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Having not read the source comic, I don't know if Umbrella Academy is a good adaptation. What I do know is that — despite having pacing problems similar to that of other Netflix shows — it's exceedingly bingeable. Although each episode is an hour long and could probably stand to be 10-15 minutes shorter, they're always set up in a way that leaves you wanting more. The Hargreeves family's poor communication skills and general dysfunction accounts for much of the padding. However, that's the series' whole hook — if they actually liked, trusted, and worked well with each other, they could probably stop the apocalypse in two episodes, so if you can handle an Idiot Ball or four, it shouldn't be too bad. That said, the worldbuilding is rather interesting, and the season ends in a way that makes me curious for what may come next.
The series' strongest points are its characters and visual style. Despite all their flaws (and there are many), there's something to like about all the Hargreeves siblings, and their actors portray them very charmingly. They all get focus and character arcs, although admittedly some are handled better than others. For me, the standouts are Five (who nails the balance between "My family sucks" and "I'm glad to be back with them" extremely well), Klaus (Robert Sheehan at his campiest), and Vanya (whom you can't help but feel sorry for even as her circumstances worsen).
On the latter, the series visually strikes a good middle ground between the softness of Wes Anderson and the dark whimsy of Tim Burton. The set design incorporates anachronistic technology and costuming very well, and the soundtrack is a lot of fun.
All in all, I enjoyed this show despite all its flaws and pitfalls.
An eccentric millionaire adopts and trains up a team of superpowered children, with the help of his chimpanzee butler and 50s themed robot housewife. Unfortunately his tutelage has left them utterly unprepared to behave as ordinary, functioning human beings, and by the time The Umbrella Academy starts, our child superheroes have grown into a disparate group of maladjusted loonie adults who hate each other. Interested? Well sadly, Academy is a show crammed with interesting ideas, but all of these are squandered in an overly ponderous, overly melodramatic, and generally over-made story.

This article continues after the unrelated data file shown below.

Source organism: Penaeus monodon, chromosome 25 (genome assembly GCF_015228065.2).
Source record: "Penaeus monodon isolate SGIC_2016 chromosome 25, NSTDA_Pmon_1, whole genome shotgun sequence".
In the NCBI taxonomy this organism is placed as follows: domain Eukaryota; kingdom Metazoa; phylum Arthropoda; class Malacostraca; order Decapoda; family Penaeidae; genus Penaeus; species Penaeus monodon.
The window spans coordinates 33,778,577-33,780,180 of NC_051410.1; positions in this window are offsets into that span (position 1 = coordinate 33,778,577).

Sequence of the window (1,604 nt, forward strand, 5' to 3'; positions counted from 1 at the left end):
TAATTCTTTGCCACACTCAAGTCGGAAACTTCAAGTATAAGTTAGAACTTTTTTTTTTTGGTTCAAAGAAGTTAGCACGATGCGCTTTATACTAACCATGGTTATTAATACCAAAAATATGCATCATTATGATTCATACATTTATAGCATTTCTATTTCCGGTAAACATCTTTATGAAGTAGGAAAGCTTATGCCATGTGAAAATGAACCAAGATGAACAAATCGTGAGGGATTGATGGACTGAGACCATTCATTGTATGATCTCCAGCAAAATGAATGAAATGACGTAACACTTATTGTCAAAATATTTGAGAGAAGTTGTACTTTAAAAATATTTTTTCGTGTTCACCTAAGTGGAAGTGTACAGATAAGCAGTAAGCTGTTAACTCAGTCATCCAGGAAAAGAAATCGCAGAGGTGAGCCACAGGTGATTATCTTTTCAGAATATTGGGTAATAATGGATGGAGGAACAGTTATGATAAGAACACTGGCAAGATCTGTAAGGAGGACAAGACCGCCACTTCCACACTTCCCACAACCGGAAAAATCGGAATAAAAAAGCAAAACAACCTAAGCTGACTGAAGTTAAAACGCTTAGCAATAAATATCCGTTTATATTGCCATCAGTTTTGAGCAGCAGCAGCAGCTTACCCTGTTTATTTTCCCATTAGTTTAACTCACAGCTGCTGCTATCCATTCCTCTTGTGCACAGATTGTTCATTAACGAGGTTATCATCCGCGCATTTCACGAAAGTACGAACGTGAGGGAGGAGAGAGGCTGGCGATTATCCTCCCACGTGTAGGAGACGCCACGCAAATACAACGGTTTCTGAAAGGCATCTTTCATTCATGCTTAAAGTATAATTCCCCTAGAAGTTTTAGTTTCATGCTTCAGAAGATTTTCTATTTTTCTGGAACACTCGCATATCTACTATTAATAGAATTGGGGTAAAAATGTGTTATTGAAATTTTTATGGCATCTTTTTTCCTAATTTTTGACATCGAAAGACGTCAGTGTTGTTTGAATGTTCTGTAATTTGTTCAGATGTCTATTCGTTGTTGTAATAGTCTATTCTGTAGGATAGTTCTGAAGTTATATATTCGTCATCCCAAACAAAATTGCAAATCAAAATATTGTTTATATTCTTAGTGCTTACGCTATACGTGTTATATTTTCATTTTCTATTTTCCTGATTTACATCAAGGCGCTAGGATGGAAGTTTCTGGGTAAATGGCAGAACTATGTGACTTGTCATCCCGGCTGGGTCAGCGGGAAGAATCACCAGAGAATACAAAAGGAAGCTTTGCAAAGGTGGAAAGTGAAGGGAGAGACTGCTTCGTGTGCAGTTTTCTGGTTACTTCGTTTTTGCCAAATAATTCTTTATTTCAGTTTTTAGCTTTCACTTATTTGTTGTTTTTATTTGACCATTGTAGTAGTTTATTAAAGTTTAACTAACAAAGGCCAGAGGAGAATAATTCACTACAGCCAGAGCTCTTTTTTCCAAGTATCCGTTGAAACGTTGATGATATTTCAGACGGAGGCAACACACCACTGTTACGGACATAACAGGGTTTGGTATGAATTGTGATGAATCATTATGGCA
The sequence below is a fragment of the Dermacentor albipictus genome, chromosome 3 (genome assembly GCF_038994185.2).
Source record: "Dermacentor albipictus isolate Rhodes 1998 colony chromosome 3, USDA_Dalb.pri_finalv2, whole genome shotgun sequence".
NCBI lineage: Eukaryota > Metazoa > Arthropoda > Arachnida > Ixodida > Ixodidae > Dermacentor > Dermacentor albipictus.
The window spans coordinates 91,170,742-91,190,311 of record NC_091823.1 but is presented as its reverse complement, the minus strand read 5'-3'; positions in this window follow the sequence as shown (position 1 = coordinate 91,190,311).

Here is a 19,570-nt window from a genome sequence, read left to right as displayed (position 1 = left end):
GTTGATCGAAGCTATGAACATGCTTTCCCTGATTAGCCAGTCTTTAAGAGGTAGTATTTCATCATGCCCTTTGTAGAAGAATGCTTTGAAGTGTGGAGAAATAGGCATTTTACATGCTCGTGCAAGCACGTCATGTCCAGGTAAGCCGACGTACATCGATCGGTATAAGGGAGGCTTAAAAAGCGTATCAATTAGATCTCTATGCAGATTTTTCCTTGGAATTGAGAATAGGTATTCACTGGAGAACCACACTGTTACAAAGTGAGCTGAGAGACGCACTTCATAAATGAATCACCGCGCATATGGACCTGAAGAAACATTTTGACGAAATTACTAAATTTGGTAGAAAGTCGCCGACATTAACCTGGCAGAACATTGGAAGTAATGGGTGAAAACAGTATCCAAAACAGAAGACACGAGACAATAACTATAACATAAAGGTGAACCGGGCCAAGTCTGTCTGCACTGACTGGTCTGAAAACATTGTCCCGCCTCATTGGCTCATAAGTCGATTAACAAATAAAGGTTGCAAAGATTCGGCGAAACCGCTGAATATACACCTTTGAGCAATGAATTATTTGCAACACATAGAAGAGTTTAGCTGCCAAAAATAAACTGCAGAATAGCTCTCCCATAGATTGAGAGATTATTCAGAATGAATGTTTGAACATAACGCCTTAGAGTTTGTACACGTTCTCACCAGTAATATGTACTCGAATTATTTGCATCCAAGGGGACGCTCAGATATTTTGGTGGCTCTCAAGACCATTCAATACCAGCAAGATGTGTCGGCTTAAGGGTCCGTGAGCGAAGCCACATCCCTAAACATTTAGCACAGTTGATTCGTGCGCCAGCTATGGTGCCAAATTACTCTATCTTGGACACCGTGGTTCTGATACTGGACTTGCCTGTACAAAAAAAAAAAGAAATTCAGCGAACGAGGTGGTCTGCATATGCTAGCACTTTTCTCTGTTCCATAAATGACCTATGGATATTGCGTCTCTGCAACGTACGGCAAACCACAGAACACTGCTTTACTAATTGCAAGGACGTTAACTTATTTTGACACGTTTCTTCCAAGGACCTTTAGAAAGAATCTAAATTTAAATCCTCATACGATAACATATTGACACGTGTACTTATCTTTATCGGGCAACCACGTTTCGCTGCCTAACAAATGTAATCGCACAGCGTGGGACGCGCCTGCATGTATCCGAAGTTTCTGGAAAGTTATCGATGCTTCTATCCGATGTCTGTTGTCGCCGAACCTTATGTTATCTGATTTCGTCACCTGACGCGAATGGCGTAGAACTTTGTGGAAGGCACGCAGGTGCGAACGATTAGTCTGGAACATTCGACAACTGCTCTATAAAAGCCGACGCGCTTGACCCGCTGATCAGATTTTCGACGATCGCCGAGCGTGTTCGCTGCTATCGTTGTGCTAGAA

So if you've been around TV Tropes long enough you will have read about the Idiot Plot. Academy depends on seven idiot heroes, two idiot villains, and a whole bunch of other idiots, all to drive the story. Specifically, the main arc follows number 5, the most interesting of the super powered children (he's a time and space jumping 58-year-old trapped in a boy's body), who is on a quest to stop the apocalypse happening in a week's time. Unfortunately he's really bad at communicating this. And unfortunately everyone else is too stupid to really pay proper attention anyway.
The rest of the team consist of a woman who can command anyone to do anything (but barely uses this power), a man with the upper torso of a gorilla (who looks utterly ridiculous), a druggie who can speak with the dead (who is by far the most obnoxious), a squid boy (who is a ghost), and a guy who throws knives really well (who never listens to anyone), and Ellen Paige (who mopes about a lot). The show managed to make me hate all these characters, and at no point did I ever relate to them or sympathise with their circumstances. Which is a problem when asked to sit through 10 hours of television.
Without going too much into spoilers, the result of all these idiots intercommunicating with one another is that they end up trapped in what is basically a retread of the plot from The X-men III, or maybe that one episode of Darkplace where Liz goes berserk and starts throwing screwdrivers at people. At least in Darkplace they joke about the implicit sexism of these sorts of stories, whereas Academy plays it straight that really powerful women are just going to get over-emotional and blow up the world.
Before playing the tenth and final episode, I really hesitated about whether I wanted to finish the series, and tip another 47 minutes of my time down the drain. Well, I sat through it so hopefully you won't have to. Skip this!
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